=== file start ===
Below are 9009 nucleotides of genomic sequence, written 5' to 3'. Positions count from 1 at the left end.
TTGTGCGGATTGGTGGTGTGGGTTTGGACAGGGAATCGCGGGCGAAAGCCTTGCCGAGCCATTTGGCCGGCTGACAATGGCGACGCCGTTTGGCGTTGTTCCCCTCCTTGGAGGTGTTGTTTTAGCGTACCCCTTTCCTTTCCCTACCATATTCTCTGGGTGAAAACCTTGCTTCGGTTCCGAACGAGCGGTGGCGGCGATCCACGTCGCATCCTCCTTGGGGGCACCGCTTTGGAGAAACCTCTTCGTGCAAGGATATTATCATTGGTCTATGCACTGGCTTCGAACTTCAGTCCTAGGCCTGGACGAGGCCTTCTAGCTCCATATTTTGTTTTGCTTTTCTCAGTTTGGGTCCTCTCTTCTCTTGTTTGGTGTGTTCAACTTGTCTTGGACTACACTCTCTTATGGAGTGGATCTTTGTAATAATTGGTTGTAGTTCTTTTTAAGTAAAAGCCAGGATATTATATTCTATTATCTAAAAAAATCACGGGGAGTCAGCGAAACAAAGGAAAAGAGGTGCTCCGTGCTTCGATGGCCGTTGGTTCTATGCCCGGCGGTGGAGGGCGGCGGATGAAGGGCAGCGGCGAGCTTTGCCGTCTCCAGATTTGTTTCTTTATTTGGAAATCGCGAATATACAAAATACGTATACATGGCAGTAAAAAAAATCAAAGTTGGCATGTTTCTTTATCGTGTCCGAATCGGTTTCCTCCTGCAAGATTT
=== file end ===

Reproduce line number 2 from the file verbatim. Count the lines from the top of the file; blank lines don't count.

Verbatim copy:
TTGTGCGGATTGGTGGTGTGGGTTTGGACAGGGAATCGCGGGCGAAAGCCTTGCCGAGCCATTTGGCCGGCTGACAATGGCGACGCCGTTTGGCGTTGTTCCCCTCCTTGGAGGTGTTGTTTTAGCGTACCCCTTTCCTTTCCCTACCATATTCTCTGGGTGAAAACCTTGCTTCGGTTCCGAACGAGCGGTGGCGGCGATCCACGTCGCATCCTCCTTGGGGGCACCGCTTTGGAGAAACCTCTTCGTGCAAGGATATTATCATTGGTCTATGCACTGGCTTCGAACTTCAGTCCTAGGCCTGGACGAGGCCTTCTAGCTCCATATTTTGTTTTGCTTTTCTCAGTTTGGGTCCTCTCTTCTCTTGTTTGGTGTGTTCAACTTGTCTTGGACTACACTCTCTTATGGAGTGGATCTTTGTAATAATTGGTTGTAGTTCTTTTTAAGTAAAAGCCAGGATATTATATTCTATTATCTAAAAAAATCACGGGGAGTCAGCGAAACAAAGGAAAAGAGGTGCTCCGTGCTTCGATGGCCGTTGGTTCTATGCCCGGCGGTGGAGGGCGGCGGATGAAGGGCAGCGGCGAGCTTTGCCGTCTCCAGATTTGTTTCTTTATTTGGAAATCGCGAATATACAAAATACGTATACATGGCAGTAAAAAAAATCAAAGTTGGCATGTTTCTTTATCGTGTCCGAATCGGTTTCCTCCTGCAAGATTT